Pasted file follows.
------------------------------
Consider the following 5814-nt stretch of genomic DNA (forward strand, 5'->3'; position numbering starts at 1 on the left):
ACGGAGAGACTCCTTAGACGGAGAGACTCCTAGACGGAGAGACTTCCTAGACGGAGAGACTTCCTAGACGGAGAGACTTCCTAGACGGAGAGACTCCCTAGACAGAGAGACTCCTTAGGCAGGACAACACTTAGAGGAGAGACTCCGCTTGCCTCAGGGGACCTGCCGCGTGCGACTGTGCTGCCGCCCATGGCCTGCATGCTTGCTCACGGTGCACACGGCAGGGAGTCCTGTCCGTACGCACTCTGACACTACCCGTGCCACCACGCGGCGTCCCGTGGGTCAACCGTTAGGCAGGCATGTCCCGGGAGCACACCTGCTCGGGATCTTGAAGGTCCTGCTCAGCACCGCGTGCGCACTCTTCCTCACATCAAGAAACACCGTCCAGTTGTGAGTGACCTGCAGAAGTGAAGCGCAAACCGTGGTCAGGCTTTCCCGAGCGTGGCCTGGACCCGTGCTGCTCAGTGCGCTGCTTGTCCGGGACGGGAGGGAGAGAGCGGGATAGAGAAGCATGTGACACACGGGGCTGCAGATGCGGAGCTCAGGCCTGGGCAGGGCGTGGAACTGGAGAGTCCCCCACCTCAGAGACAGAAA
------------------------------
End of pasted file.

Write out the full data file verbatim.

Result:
Consider the following 5814-nt stretch of genomic DNA (forward strand, 5'->3'; position numbering starts at 1 on the left):
ACGGAGAGACTCCTTAGACGGAGAGACTCCTAGACGGAGAGACTTCCTAGACGGAGAGACTTCCTAGACGGAGAGACTTCCTAGACGGAGAGACTCCCTAGACAGAGAGACTCCTTAGGCAGGACAACACTTAGAGGAGAGACTCCGCTTGCCTCAGGGGACCTGCCGCGTGCGACTGTGCTGCCGCCCATGGCCTGCATGCTTGCTCACGGTGCACACGGCAGGGAGTCCTGTCCGTACGCACTCTGACACTACCCGTGCCACCACGCGGCGTCCCGTGGGTCAACCGTTAGGCAGGCATGTCCCGGGAGCACACCTGCTCGGGATCTTGAAGGTCCTGCTCAGCACCGCGTGCGCACTCTTCCTCACATCAAGAAACACCGTCCAGTTGTGAGTGACCTGCAGAAGTGAAGCGCAAACCGTGGTCAGGCTTTCCCGAGCGTGGCCTGGACCCGTGCTGCTCAGTGCGCTGCTTGTCCGGGACGGGAGGGAGAGAGCGGGATAGAGAAGCATGTGACACACGGGGCTGCAGATGCGGAGCTCAGGCCTGGGCAGGGCGTGGAACTGGAGAGTCCCCCACCTCAGAGACAGAAA